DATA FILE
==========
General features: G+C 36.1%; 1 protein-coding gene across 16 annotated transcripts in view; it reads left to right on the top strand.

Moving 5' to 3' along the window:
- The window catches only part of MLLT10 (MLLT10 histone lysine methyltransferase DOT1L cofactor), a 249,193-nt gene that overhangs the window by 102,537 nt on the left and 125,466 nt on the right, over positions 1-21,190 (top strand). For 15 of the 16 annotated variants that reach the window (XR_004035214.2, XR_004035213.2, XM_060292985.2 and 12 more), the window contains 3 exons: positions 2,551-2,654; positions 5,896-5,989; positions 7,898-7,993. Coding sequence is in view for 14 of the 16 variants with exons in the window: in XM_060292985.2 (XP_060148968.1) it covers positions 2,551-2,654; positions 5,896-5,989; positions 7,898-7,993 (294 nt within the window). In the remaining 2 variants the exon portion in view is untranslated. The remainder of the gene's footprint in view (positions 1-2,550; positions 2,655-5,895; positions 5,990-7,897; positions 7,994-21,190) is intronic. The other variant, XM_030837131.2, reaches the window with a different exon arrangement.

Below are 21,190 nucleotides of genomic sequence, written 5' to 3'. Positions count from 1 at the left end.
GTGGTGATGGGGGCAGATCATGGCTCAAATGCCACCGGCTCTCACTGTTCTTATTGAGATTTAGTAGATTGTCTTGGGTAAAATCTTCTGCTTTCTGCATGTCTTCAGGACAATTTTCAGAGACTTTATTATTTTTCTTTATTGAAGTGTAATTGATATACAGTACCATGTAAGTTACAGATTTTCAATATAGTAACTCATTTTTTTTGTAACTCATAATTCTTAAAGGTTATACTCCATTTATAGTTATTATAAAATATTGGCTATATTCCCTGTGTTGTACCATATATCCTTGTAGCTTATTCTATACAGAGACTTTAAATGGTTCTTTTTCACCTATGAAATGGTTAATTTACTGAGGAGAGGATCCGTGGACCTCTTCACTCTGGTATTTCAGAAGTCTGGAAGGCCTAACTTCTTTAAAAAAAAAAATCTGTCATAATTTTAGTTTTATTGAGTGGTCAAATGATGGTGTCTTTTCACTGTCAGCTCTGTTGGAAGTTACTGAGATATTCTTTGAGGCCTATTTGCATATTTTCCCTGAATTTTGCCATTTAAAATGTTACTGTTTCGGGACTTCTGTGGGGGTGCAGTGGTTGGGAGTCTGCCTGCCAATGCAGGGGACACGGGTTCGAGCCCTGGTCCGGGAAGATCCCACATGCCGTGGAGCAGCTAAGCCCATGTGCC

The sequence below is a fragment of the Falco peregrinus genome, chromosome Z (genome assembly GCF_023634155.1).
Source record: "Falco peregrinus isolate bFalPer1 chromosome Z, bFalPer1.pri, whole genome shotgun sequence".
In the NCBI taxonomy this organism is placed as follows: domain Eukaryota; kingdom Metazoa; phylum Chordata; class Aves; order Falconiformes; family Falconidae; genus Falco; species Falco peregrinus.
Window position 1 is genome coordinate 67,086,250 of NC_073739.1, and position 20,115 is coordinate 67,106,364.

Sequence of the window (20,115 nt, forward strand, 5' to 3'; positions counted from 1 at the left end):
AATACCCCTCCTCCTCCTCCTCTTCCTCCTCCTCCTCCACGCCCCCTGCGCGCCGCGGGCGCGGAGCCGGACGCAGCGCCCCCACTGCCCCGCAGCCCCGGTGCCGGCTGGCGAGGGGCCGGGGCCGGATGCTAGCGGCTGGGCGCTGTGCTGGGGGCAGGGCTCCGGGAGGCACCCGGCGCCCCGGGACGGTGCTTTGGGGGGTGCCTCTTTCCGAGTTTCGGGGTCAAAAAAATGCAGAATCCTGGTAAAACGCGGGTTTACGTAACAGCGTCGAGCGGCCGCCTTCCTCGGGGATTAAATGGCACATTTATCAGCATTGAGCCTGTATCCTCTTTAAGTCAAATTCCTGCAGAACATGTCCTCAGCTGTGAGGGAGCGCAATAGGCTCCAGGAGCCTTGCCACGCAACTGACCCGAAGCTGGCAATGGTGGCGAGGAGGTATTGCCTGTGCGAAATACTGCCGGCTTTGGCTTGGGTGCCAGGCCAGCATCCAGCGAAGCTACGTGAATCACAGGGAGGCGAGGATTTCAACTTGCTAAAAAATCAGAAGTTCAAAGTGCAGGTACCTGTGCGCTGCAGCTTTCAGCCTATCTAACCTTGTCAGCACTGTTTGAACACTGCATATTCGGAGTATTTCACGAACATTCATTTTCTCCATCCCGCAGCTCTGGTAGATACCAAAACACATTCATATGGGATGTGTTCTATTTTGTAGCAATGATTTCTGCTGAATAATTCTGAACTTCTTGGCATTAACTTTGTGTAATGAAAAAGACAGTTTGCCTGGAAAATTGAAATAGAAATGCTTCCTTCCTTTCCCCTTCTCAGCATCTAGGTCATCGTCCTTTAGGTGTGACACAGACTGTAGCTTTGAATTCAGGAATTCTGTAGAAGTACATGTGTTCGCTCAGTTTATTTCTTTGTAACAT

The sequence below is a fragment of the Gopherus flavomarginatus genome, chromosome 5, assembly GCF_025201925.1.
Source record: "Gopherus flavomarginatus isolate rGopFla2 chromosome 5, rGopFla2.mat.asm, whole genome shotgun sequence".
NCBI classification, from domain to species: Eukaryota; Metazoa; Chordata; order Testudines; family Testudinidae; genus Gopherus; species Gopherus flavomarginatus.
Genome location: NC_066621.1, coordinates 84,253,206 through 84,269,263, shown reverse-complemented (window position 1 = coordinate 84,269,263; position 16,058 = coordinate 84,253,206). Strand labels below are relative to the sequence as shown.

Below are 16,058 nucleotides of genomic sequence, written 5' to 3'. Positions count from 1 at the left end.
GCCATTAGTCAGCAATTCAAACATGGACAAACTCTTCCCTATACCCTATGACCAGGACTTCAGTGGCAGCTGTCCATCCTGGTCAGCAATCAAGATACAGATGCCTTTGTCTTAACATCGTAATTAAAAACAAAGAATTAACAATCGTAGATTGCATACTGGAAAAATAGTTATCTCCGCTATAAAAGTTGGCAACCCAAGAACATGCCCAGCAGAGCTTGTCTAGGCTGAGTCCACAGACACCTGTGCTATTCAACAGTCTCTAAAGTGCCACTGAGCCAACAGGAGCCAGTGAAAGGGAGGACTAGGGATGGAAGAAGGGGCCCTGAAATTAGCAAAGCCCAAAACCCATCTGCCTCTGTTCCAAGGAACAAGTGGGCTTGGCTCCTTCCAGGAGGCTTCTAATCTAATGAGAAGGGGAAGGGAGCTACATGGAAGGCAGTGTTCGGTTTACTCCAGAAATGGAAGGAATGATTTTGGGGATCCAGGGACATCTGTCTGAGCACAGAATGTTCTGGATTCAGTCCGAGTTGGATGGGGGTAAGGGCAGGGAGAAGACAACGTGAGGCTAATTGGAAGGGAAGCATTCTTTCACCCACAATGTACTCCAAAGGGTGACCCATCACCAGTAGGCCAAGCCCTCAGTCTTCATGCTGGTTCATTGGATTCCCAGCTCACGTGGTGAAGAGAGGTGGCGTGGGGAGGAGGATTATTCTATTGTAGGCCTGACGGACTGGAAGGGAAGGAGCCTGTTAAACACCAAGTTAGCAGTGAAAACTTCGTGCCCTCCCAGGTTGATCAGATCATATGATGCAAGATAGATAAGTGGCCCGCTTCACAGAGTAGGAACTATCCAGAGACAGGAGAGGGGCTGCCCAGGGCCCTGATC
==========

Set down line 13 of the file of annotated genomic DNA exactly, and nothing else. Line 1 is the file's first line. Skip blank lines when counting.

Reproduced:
Source record: "Gopherus flavomarginatus isolate rGopFla2 chromosome 5, rGopFla2.mat.asm, whole genome shotgun sequence".